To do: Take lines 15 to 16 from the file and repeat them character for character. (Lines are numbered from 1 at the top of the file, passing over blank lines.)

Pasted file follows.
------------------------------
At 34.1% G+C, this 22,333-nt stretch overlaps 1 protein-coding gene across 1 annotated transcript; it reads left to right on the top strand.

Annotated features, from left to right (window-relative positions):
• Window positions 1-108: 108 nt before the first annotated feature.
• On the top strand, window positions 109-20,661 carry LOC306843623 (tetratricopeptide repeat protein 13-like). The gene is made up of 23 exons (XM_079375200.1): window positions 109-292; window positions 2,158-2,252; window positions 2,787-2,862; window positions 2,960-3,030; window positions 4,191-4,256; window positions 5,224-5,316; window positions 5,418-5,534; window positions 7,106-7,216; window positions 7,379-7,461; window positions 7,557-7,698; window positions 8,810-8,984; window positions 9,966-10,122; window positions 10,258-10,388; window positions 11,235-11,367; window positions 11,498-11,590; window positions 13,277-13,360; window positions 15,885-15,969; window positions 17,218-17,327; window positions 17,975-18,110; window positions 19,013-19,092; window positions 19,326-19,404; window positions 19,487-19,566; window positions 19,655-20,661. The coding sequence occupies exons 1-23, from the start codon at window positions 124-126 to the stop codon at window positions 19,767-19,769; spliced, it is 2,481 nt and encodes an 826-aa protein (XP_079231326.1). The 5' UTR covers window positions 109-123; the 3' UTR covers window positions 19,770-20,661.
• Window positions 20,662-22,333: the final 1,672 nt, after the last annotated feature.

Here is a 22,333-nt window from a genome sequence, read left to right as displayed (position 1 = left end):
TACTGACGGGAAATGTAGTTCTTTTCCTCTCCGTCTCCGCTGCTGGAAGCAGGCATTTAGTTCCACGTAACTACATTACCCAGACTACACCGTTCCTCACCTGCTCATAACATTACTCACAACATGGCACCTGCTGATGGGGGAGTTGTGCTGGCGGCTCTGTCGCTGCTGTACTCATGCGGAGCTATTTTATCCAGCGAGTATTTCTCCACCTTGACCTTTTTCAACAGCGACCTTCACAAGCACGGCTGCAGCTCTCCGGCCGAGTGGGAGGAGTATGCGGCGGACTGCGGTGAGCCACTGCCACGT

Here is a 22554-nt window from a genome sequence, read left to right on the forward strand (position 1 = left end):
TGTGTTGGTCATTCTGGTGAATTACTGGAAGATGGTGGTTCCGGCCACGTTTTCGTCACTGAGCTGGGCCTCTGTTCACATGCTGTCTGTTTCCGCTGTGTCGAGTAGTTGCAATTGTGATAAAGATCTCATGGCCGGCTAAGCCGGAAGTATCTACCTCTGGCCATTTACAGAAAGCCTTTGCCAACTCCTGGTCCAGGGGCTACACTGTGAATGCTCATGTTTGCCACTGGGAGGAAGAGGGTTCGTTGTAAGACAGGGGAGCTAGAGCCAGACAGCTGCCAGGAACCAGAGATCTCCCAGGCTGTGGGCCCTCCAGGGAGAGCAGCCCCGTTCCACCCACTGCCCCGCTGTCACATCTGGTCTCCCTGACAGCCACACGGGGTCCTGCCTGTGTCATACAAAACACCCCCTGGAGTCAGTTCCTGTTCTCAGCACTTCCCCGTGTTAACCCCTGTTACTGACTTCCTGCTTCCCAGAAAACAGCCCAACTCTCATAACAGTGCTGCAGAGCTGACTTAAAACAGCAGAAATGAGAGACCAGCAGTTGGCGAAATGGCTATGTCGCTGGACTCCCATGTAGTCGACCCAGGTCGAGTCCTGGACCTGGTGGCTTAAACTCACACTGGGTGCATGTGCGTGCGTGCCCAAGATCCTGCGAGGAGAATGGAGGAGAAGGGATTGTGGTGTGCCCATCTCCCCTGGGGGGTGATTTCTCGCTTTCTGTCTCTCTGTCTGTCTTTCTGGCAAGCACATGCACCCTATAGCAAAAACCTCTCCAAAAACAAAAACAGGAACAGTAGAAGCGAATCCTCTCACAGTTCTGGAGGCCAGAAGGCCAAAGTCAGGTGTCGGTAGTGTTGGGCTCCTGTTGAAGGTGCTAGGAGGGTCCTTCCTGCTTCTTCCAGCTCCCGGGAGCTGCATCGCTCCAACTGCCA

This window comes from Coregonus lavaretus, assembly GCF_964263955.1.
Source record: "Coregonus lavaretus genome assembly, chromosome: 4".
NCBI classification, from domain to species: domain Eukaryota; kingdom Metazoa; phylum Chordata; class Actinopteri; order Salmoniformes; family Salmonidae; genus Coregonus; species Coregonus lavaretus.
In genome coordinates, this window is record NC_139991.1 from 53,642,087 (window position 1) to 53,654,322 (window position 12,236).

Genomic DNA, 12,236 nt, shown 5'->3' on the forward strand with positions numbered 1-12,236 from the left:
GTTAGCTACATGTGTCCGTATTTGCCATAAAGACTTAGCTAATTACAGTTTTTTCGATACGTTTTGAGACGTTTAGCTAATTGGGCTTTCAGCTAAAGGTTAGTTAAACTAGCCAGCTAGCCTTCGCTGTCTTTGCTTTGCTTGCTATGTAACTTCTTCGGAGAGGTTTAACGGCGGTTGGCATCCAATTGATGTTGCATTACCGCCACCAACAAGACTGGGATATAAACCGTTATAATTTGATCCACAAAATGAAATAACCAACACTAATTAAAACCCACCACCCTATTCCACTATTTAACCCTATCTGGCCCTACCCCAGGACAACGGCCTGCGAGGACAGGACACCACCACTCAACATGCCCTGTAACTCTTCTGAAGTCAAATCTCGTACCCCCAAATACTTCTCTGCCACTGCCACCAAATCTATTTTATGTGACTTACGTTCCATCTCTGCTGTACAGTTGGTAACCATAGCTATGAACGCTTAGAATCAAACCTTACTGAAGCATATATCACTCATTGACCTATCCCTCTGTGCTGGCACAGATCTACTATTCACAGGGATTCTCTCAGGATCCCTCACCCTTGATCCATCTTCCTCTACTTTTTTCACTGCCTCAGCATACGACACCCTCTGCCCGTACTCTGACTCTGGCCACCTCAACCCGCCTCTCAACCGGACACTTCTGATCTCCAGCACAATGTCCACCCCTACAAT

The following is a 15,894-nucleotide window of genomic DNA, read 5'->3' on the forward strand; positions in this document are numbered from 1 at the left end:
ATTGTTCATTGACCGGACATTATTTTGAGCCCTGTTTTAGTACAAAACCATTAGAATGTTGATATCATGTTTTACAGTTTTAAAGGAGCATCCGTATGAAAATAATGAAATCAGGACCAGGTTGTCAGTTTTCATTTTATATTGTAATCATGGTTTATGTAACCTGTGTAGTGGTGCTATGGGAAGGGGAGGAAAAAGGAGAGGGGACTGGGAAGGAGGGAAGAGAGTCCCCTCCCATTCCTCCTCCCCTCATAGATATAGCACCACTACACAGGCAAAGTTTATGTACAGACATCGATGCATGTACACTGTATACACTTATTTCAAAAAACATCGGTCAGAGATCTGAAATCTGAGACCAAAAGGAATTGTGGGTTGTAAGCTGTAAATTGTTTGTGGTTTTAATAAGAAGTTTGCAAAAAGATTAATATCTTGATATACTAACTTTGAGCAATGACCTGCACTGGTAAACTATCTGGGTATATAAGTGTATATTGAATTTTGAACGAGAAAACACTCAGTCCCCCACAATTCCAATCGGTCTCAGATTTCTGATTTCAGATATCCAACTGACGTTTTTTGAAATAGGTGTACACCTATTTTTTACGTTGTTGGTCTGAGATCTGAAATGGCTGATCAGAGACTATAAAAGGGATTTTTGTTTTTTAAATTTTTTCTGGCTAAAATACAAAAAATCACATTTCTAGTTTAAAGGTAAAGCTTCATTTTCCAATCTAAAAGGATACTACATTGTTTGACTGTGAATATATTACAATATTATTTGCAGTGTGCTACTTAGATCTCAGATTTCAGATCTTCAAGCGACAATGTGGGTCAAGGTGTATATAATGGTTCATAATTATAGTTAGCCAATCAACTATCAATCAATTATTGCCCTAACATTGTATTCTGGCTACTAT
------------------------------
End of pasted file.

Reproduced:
GTTAGCTACATGTGTCCGTATTTGCCATAAAGACTTAGCTAATTACAGTTTTTTCGATACGTTTTGAGACGTTTAGCTAATTGGGCTTTCAGCTAAAGGTTAGTTAAACTAGCCAGCTAGCCTTCGCTGTCTTTGCTTTGCTTGCTATGTAACTTCTTCGGAGAGGTTTAACGGCGGTTGGCATCCAATTGATGTTGCATTACCGCCACCAACAAGACTGGGATATAAACCGTTATAATTTGATCCACAAAATGAAATAACCAACACTAATTAAAACCCACCACCCTATTCCACTATTTAACCCTATCTGGCCCTACCCCAGGACAACGGCCTGCGAGGACAGGACACCACCACTCAACATGCCCTGTAACTCTTCTGAAGTCAAATCTCGTACCCCCAAATACTTCTCTGCCACTGCCACCAAATCTATTTTATGTGACTTACGTTCCATCTCTGCTGTACAGTTGGTAACCATAGCTATGAACGCTTAGAATCAAACCTTACTGAAGCATATATCACTCATTGACCTATCCCTCTGTGCTGGCACAGATCTACTATTCACAGGGATTCTCTCAGGATCCCTCACCCTTGATCCATCTTCCTCTACTTTTTTCACTGCCTCAGCATACGACACCCTCTGCCCGTACTCTGACTCTGGCCACCTCAACCCGCCTCTCAACCGGACACTTCTGATCTCCAGCACAATGTCCACCCCTACAAT

The following is a 15,894-nucleotide window of genomic DNA, read 5'->3' on the forward strand; positions in this document are numbered from 1 at the left end: